Rudolf Pöch (1870 Tarnopol, Galicia, 1921, Innsbruck) is known as a pioneer in photography, cinematography, and audio engineering. He can be regarded as a founding father of the Institute for Anthropology and Ethnography at the University of Vienna. Completed his education in Vienna, where he first studied law.
Daniela Medina Poch (she/her, Bogotá~Berlin) is a multidisciplinary artist and researcher. Medina Poch investigates how unofficial histories and interspecies entanglements contribute to the conception of ecocentric narratives, epistemic bridges that amplify non-hegemonic knowledge systems.
Andrea Polli is an environmental artist working at the intersection of art, science and technology.
Elizabeth A. Povinelli (1962) is Franz Boas Professor of Anthropology at Columbia University where she has also been director of the Institute for Research on Women and Gender and co-director of the Centre for the Study of Law and Culture.
Lucy Powell born in 1972, is a British artist who has been based in Berlin since 1995. Working mainly in video and text, her practice is an ontological inquiry that focuses on language and nonhuman intelligence.
is a sound artist and writer based on Dharug and Gundungurra land (Katoomba, NSW, Australia). Her work spans soundtracks for dance, theatre and video, solo electro-acoustic performance as well sound installations for gallery contexts, both solo and in collaboration.
Michael Allen Z. Prime is a sound ecologist, living and working in Cork, Ireland. The use of bioactivity translators to amplify the electrical activity of plants and fungi has been central to much of Prime’s work. Through the medium of sound, listeners are able to enter and interact with the transient world of plant reactions.
Douglas Quin is a sound recordist and composer whose works Oropendola (1994) and Forests: A Book of Hours (1999) blend acoustic and electronic musical improvisation with “unadulterated and unedited field recordings, processed soundscapes, electroacoustic instruments, human voice and hybridized sounds that comprise both living voices and e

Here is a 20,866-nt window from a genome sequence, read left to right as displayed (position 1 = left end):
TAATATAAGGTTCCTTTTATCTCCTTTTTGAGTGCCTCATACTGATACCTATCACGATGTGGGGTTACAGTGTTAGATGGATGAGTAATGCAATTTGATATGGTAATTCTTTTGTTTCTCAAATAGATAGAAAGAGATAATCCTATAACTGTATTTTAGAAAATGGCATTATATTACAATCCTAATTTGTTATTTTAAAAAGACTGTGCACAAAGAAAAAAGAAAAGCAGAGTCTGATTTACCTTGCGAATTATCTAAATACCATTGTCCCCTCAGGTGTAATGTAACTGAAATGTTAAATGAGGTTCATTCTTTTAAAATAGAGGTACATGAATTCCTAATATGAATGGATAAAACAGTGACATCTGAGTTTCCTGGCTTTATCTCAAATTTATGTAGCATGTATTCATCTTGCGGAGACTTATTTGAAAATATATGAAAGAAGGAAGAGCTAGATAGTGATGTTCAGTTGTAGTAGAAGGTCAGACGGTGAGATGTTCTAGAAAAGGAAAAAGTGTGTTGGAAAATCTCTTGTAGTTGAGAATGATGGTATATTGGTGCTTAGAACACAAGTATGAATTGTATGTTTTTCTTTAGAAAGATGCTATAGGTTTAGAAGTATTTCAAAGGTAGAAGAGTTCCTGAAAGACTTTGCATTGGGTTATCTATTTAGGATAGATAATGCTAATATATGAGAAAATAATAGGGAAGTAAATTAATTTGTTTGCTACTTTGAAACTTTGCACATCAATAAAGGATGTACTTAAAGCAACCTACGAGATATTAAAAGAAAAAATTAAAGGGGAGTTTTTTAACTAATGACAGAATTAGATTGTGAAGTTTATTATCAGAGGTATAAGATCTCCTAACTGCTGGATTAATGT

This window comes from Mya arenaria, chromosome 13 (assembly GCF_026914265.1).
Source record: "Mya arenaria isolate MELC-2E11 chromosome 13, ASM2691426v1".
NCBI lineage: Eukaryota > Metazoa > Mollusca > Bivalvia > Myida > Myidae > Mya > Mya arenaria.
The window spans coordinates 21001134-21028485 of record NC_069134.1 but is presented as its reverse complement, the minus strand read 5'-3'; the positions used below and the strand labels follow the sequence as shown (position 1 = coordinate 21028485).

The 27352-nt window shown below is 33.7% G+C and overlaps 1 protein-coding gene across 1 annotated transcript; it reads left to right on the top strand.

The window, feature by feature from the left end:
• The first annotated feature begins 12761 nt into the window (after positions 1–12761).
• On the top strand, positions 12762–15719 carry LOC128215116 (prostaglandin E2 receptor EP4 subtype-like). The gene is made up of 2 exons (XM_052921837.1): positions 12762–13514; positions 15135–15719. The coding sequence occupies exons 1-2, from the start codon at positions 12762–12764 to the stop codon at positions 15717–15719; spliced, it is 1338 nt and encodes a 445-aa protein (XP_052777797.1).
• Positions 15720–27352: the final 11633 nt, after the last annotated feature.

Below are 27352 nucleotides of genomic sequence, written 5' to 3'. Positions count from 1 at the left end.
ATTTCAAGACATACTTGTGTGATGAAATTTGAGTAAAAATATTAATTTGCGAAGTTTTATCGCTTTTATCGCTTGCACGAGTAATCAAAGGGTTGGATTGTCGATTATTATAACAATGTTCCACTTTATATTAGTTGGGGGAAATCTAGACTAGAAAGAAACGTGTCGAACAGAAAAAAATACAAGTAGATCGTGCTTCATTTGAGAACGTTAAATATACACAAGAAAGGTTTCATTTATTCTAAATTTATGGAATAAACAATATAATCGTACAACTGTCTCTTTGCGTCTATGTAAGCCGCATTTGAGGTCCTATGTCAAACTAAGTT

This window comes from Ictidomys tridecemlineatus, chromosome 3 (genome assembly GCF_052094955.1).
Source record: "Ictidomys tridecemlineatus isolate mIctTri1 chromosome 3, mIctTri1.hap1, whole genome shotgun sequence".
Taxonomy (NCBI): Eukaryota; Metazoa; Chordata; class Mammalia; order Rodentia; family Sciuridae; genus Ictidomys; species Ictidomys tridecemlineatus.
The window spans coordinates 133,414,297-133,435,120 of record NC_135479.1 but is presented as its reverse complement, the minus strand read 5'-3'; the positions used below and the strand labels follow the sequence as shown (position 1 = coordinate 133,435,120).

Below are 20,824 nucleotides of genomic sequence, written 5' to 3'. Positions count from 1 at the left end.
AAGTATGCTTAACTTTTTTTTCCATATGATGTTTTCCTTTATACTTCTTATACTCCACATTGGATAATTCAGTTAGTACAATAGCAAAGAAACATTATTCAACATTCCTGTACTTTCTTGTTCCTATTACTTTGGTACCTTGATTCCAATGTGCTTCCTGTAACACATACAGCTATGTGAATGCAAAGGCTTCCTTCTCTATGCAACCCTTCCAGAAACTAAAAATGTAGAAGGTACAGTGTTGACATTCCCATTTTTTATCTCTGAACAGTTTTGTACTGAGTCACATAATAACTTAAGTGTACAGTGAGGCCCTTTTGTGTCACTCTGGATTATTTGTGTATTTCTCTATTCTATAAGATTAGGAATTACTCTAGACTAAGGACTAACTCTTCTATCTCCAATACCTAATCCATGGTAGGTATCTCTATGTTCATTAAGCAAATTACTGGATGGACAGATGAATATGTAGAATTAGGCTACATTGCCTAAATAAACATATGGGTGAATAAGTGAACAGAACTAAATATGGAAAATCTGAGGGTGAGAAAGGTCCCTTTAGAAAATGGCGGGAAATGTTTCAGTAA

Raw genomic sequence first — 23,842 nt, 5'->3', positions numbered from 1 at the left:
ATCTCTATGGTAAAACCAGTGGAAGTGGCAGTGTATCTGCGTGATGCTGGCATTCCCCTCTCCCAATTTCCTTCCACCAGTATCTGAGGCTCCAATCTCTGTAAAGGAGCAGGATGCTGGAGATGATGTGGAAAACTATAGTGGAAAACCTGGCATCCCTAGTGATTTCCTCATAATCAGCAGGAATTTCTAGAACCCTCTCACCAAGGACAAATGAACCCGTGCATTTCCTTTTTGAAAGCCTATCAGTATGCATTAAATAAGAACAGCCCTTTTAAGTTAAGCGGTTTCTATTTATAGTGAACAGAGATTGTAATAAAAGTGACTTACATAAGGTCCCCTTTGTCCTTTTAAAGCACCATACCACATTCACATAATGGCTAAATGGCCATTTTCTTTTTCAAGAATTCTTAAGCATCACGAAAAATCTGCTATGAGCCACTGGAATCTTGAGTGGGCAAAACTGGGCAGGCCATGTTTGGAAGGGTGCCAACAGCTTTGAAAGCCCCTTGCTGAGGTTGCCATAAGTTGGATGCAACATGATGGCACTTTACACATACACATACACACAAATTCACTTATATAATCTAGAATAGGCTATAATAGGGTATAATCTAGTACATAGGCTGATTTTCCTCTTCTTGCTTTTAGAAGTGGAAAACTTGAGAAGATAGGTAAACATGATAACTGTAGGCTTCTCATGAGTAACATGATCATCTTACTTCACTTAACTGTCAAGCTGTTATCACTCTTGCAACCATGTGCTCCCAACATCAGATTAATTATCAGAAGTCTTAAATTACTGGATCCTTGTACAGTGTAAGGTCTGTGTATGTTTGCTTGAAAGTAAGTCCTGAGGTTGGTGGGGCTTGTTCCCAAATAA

Douglas Quin is a sound recordist and composer whose works Oropendola (1994) and Forests: A Book of Hours (1999) blend acoustic and electronic musical improvisation with “unadulterated and unedited field recordings, processed soundscapes, electroacoustic instruments, human voice and hybridized sounds that comprise both l
Paulo Raposo is a sound artist, curator, radio producer and occasionally film-maker based in Lisbon, Portugal.
Ivan (or Janez) Regen (known also as Johann Regen) (1868 – 1947) was a Slovenian biologist, best known for his studies in the field of bioacoustics. Regen was born in the hamlet of Lajše in Trata (today part of Gorenja Vas, Slovenia) and became interested in insect sounds as a child.
Oliver Ressler is an artist and filmmaker who produces installations, projects in public space, and films on issues such as economics, democracy, migration, the climate crisis, forms of resistance and social alternatives.
Lasse-Marc Riek (born 1975 in Germany) uses field recording as a means to capture and explore acoustic ecology, bio-acoustics and soundscapes. Since 1997, he has operated internationally, staging exhibitions and concerts, releasing recordings, and delivering lectures and workshops.